With closing of nominations last Friday, several prominent local politicians have followed through on their plan to retire.
Notably, Warden Kelly Linton (also mayor of Centre Wellington), Mayor Allan Alls and Mayor George Bridge chose not to seek re-election. All three men have been around the county horseshoe for many years along with serving as head of council in their hometowns.
Over that time there will have been few spare evenings or weekends where one duty or the other didn’t creep into family time. These sacrifices are part of the job, but it is one element voters tend not to acknowledge. If you get a moment and happen to see either Kelly, Al or George around, I’m sure they would appreciate a kind word in that regard.
This past term may qualify as one of the most difficult periods of governance in recent memory. Navigating everyday business whilst managing staff and safeguarding residents during a pandemic may prove one of their greatest accomplishments. It has been a tough few years and we admire their steadfast efforts to be sensible and consistent in such fluid times. The strain was palpable.
Similarly, numerous councillors have made 2022 their last year of service.
Centre Wellington will not see the return of Stephen Kitras, Steve VanLeeuwen or Ian MacRae this fall.
Erin bids farewell to Michael Robins. Likewise Puslinch and a portion of Guelph/Eramosa, who have been capably represented on county council by Don McKay, also says farewell. Minto loses Mark MacKenzie who has been a fixture in local politics for years.
Each one deserves credit for extensive service to their community.
Some readers may question the need for gratitude when all have been “paid” to serve. Having some sense of their struggles along the way, being pulled in numerous directions and having to take a position ultimately – public life is not easy. It can be downright difficult and all the more vexing when choices by the elected are personalized.
In a few short weeks the burden of office will lift and they will sense some relief.
Thank you for your service gentlemen.
Hospice offers a lesson
As suggested in a previous editorial, all was not lost – the chance for a local hospice lives.
With some procedural wrangling and goodwill extended by Councillor Neil Dunsmore to bring a motion to council sooner than later, council voted by majority to support the plan.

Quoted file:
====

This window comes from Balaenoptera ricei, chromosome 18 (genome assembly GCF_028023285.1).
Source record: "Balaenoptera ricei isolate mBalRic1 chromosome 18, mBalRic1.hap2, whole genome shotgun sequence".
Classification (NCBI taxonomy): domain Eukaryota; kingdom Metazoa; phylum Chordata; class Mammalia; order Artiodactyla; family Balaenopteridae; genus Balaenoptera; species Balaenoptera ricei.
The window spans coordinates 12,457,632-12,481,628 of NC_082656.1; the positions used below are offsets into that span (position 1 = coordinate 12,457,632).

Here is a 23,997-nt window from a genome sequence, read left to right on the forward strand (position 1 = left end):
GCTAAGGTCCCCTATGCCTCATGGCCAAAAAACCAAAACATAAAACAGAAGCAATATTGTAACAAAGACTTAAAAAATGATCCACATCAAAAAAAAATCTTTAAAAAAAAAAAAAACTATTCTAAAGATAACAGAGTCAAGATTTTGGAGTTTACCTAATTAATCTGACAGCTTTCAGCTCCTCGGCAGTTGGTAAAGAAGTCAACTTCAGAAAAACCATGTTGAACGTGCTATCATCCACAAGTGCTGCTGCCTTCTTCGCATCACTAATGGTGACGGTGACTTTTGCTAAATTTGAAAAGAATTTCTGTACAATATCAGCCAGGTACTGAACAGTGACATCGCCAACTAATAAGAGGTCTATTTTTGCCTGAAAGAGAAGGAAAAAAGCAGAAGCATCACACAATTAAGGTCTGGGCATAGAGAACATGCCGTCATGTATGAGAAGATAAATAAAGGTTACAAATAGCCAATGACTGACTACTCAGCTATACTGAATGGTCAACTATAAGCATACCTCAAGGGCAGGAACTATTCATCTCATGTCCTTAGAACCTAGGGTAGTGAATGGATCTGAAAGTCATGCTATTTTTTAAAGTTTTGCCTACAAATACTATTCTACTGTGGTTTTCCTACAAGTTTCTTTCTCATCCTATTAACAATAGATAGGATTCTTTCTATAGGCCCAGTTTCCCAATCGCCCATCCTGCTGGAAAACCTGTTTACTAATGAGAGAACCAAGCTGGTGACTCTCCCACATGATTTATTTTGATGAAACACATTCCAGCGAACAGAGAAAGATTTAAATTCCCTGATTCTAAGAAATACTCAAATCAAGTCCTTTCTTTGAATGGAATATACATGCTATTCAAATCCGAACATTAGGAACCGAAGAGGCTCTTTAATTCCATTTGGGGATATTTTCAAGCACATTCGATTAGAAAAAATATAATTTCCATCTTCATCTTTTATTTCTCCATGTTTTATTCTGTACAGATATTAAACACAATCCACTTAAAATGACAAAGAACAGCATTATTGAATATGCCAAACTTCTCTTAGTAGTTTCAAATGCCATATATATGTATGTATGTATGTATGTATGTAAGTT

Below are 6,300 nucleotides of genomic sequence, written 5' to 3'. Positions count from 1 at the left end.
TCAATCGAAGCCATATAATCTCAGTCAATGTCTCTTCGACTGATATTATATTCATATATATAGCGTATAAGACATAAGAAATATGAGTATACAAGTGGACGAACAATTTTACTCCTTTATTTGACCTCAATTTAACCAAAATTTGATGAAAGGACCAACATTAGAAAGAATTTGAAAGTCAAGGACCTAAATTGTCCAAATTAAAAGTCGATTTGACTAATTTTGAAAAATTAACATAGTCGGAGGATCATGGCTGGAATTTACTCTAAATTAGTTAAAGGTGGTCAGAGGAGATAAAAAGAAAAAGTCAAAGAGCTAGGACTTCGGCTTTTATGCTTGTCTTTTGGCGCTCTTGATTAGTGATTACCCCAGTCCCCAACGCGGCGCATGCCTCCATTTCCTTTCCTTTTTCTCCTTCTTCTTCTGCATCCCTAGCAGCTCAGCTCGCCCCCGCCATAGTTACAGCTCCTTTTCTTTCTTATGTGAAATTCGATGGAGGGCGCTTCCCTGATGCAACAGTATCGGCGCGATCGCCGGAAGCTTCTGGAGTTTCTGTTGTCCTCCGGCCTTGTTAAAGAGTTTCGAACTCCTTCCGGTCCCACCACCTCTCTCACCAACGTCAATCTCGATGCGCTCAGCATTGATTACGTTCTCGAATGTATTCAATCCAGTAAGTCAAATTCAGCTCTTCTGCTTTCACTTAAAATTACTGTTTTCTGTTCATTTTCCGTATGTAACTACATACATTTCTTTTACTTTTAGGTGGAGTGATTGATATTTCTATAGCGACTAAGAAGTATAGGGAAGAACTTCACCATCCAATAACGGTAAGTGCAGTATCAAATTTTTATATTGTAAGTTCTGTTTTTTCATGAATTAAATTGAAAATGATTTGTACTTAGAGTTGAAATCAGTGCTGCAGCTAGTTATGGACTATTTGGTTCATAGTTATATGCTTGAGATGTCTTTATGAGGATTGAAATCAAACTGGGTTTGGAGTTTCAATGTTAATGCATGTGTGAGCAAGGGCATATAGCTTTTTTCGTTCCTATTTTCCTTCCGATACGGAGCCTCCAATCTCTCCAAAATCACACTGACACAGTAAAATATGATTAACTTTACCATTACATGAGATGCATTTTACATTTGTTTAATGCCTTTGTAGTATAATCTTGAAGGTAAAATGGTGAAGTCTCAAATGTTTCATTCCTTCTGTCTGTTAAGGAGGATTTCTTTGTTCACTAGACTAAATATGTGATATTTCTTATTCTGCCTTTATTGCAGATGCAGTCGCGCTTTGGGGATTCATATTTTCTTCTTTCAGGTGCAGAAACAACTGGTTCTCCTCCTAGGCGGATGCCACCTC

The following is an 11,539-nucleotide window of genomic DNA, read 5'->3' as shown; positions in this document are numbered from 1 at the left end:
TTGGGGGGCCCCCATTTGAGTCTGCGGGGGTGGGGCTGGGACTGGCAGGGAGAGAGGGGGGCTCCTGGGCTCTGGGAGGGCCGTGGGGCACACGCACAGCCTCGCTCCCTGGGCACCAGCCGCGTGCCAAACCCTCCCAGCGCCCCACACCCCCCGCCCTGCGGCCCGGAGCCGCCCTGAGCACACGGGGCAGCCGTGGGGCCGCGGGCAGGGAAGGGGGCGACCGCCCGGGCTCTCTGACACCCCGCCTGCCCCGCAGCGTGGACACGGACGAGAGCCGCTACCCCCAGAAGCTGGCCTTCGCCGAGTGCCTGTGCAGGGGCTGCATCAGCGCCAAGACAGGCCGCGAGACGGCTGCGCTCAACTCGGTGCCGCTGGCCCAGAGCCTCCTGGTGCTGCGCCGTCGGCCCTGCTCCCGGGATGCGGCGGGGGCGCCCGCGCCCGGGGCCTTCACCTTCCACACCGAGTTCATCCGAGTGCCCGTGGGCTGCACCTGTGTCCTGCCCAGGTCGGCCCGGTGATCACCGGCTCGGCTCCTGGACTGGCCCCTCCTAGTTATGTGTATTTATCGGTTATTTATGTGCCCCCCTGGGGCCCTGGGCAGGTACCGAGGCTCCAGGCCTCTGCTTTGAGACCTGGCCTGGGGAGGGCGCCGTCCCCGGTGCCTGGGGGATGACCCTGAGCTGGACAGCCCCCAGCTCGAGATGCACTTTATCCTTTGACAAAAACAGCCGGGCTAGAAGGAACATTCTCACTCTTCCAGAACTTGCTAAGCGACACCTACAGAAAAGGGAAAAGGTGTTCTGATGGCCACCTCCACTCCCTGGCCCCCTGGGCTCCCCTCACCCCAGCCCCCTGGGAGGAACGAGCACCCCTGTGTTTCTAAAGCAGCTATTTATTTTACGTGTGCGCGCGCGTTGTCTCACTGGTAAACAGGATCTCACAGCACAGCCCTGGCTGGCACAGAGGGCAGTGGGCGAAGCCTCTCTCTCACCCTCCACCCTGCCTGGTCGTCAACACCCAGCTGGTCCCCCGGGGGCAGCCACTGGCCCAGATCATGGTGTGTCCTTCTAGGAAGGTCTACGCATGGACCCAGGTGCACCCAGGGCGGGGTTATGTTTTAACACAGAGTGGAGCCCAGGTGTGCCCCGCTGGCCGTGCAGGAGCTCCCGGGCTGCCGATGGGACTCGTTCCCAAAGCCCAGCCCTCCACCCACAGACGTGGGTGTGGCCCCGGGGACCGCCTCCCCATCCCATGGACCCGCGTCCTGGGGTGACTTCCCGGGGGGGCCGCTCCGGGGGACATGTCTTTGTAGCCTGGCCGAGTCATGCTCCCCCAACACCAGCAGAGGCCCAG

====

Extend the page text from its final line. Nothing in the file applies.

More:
The community made their thoughts known through several letters to the editor and comments on social media. It was a degree of engagement we have not seen in a long time and hope to see continue in the future.
Along with the positives of compassionate end-of-life care, some writers took exception to both councillors Kitras and VanLeeuwen leaning on their faith as a reason to deny passage of the motion of support.
The separation of church and state argument took root too in some circles, as some believe spiritual beliefs should have no place in politics.
It brings to mind an often-reminisced story of ours where we watched a potential councillor being told by a clerk – “local politics was no place for principles.” Another time, wrapping up a delicate conversation with a moral twist, a man we admired greatly said “we cannot be our brother’s keeper.”
While we understand the sentiments involved, it is difficult and trying to separate individual beliefs, community needs and accepted norms. Everyone has beliefs or convictions that factor into their decision-making.
New councillors will soon understand the torment that comes with issues that have a moral edge that conflicts with their values – religious or otherwise.
While happy to see the hospice moving forward, we remain especially thankful to live in a land where councillors like Kitras and VanLeeuwen have the freedom and the courage to vote their conscience.